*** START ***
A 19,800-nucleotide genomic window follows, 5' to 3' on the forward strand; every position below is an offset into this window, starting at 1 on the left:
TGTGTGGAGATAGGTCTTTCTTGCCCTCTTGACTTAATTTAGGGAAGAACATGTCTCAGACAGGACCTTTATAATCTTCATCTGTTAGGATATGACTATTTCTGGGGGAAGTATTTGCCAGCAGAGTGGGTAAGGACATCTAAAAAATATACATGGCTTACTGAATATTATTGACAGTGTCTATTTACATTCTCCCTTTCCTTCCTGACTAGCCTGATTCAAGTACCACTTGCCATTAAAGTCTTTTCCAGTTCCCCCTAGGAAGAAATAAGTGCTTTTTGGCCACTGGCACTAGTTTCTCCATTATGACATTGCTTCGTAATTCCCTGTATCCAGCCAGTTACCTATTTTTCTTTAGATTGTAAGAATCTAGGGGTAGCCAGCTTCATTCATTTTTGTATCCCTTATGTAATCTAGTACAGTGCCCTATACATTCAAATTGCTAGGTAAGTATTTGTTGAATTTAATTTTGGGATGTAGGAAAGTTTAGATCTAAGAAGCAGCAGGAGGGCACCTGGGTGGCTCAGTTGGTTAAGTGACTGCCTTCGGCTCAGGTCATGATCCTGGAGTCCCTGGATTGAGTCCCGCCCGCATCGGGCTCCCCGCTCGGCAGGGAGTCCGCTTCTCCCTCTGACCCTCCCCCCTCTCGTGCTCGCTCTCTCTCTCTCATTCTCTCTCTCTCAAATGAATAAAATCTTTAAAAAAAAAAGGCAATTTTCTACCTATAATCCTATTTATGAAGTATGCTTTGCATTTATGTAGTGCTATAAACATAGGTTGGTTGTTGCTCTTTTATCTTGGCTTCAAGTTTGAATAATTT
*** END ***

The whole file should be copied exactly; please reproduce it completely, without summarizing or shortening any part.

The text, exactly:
A 19,800-nucleotide genomic window follows, 5' to 3' on the forward strand; every position below is an offset into this window, starting at 1 on the left:
TGTGTGGAGATAGGTCTTTCTTGCCCTCTTGACTTAATTTAGGGAAGAACATGTCTCAGACAGGACCTTTATAATCTTCATCTGTTAGGATATGACTATTTCTGGGGGAAGTATTTGCCAGCAGAGTGGGTAAGGACATCTAAAAAATATACATGGCTTACTGAATATTATTGACAGTGTCTATTTACATTCTCCCTTTCCTTCCTGACTAGCCTGATTCAAGTACCACTTGCCATTAAAGTCTTTTCCAGTTCCCCCTAGGAAGAAATAAGTGCTTTTTGGCCACTGGCACTAGTTTCTCCATTATGACATTGCTTCGTAATTCCCTGTATCCAGCCAGTTACCTATTTTTCTTTAGATTGTAAGAATCTAGGGGTAGCCAGCTTCATTCATTTTTGTATCCCTTATGTAATCTAGTACAGTGCCCTATACATTCAAATTGCTAGGTAAGTATTTGTTGAATTTAATTTTGGGATGTAGGAAAGTTTAGATCTAAGAAGCAGCAGGAGGGCACCTGGGTGGCTCAGTTGGTTAAGTGACTGCCTTCGGCTCAGGTCATGATCCTGGAGTCCCTGGATTGAGTCCCGCCCGCATCGGGCTCCCCGCTCGGCAGGGAGTCCGCTTCTCCCTCTGACCCTCCCCCCTCTCGTGCTCGCTCTCTCTCTCTCATTCTCTCTCTCTCAAATGAATAAAATCTTTAAAAAAAAAAGGCAATTTTCTACCTATAATCCTATTTATGAAGTATGCTTTGCATTTATGTAGTGCTATAAACATAGGTTGGTTGTTGCTCTTTTATCTTGGCTTCAAGTTTGAATAATTT